SpyWall, the newly anointed flagship product for the five-year-old company, outdistanced the second-place finisher, eSoft, Inc.'s ThreatWall. Digital Defense, Inc.'s Frontline V3.2 came in third, with eIQnetworks, Inc. coming in a close fourth with its Enterprise Security Analyzer. Rounding out the top five was Pointsec for PC 6.0 from Pointsec Mobile Technologies, Inc.
SpyWall is designed to protect client-side applications. This first version of the security product is focused on protecting the browser, but an upcoming version, expected late this year, will be designed to add in protection for email and instant messaging software, according to Jayant Shukla, founder of Trlokom, which is based in Monrovia, Calif.
''There are so many security companies out there doing the same things,'' said Shukla, who adds that the young company is building on about 20 customers right now. ''There are maybe 70 companies trying for an anti-spyware solution. We said forget about spyware. Let's focus on the attack vector, and that's application access. You need protection against all those types of attacks.''
Shukla said they decided to focus on protecting the browser first because it's such a highly targeted attack vector.
''Most attacks come in through the browser,'' he added, citing a recent TrendMicro survey that showed 85 percent of attacks use the browser. ''It's the big source of problems. We knew we needed to get to that first, and then move on to email and IM.''
And that was a good call, according to Joe Wilcox, a senior analyst for JupiterResearch.
''The browser is the big tunnel,'' he says. ''It's the most obvious point of entry for a hacker.''
While Wilcox says the application security space is heating up, he's also surprised at how few companies are working in this area today.
''It's hugely needed,'' he adds. ''If you look at the trend over the last five years or so, as companies fortified the perimeter with firewalls and other security, the hackers moved on to the application layer. In the earlier days of application attacks, we saw the Outlook viruses, like Melissa. Now, the larger concern is what I call the big tunnel into every business, which is Port 80 -- Web browser access... With businesses connected to the Internet and many applications directly connecting to the Internet, the risk profile increases.''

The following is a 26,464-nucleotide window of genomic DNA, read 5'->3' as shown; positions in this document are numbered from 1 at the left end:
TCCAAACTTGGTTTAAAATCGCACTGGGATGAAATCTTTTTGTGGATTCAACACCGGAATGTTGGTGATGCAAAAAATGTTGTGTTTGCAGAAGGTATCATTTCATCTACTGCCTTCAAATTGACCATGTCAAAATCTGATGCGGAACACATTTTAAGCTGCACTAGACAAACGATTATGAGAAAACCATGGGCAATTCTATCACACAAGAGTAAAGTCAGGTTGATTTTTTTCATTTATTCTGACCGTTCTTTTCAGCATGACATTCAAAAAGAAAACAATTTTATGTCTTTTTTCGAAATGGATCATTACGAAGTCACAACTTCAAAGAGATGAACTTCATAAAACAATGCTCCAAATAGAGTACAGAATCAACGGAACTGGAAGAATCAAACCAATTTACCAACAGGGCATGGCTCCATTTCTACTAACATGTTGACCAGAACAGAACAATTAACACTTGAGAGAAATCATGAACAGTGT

The network manager of a San Francisco-based investment real estate company says they started using SpyWall back when it was in beta to better battle these new risks to the client... and to the network.
The manager, who asked that he and his company not be named in this story, said he went with SpyWall -- over LavaSoft's Ad-Aware and Spybot by Safer-Networking Ltd. -- because it gives him the ability to centrally manage the security on his client machines -- inside and outside of the main office.
''I thought this looked better than all the bits and pieces we had been buying before,'' he said. ''We want to help end users by setting up trusted websites and pushing updates out to everybody. I like a one-stop-shop kind of product.''
And the network manager says SpyWall is keeping the company's desktops and laptops much cleaner than they used to be.
''Before we were cleaning up maybe four or five machines a week, and we got a lot of repeat customers... People would surf a website and we'd have to clean out spyware and whatever weird little things had been loaded on their machines,'' he added. ''Since we installed SpyWall, it's really dropped off a lot.
''It's saving me a lot of time in terms of having to go out to these machines,'' he says, noting that he's looking forward to the upcoming version that will add email protection.